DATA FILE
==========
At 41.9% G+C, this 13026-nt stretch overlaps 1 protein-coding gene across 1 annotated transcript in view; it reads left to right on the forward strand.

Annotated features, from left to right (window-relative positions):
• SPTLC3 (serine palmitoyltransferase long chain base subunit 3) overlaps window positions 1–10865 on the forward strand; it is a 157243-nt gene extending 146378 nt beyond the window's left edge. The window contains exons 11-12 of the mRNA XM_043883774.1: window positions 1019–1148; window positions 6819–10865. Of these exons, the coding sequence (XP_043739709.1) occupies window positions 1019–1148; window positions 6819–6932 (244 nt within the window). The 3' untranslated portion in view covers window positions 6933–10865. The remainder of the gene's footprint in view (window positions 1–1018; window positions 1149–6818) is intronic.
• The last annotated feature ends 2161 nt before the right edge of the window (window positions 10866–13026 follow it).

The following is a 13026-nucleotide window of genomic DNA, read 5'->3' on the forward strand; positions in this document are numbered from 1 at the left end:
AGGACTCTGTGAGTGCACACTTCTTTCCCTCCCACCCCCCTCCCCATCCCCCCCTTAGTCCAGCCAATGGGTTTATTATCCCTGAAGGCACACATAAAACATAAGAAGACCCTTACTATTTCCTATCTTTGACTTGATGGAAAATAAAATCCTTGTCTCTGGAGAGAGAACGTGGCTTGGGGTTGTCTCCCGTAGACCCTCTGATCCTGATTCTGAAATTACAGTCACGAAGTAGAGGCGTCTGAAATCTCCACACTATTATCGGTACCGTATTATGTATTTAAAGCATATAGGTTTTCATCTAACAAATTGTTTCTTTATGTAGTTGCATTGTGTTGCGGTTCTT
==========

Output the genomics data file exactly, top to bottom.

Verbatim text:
At 41.9% G+C, this 13026-nt stretch overlaps 1 protein-coding gene across 1 annotated transcript in view; it reads left to right on the forward strand.

Annotated features, from left to right (window-relative positions):
• SPTLC3 (serine palmitoyltransferase long chain base subunit 3) overlaps window positions 1–10865 on the forward strand; it is a 157243-nt gene extending 146378 nt beyond the window's left edge. The window contains exons 11-12 of the mRNA XM_043883774.1: window positions 1019–1148; window positions 6819–10865. Of these exons, the coding sequence (XP_043739709.1) occupies window positions 1019–1148; window positions 6819–6932 (244 nt within the window). The 3' untranslated portion in view covers window positions 6933–10865. The remainder of the gene's footprint in view (window positions 1–1018; window positions 1149–6818) is intronic.
• The last annotated feature ends 2161 nt before the right edge of the window (window positions 10866–13026 follow it).

The following is a 13026-nucleotide window of genomic DNA, read 5'->3' on the forward strand; positions in this document are numbered from 1 at the left end:
AGGACTCTGTGAGTGCACACTTCTTTCCCTCCCACCCCCCTCCCCATCCCCCCCTTAGTCCAGCCAATGGGTTTATTATCCCTGAAGGCACACATAAAACATAAGAAGACCCTTACTATTTCCTATCTTTGACTTGATGGAAAATAAAATCCTTGTCTCTGGAGAGAGAACGTGGCTTGGGGTTGTCTCCCGTAGACCCTCTGATCCTGATTCTGAAATTACAGTCACGAAGTAGAGGCGTCTGAAATCTCCACACTATTATCGGTACCGTATTATGTATTTAAAGCATATAGGTTTTCATCTAACAAATTGTTTCTTTATGTAGTTGCATTGTGTTGCGGTTCTT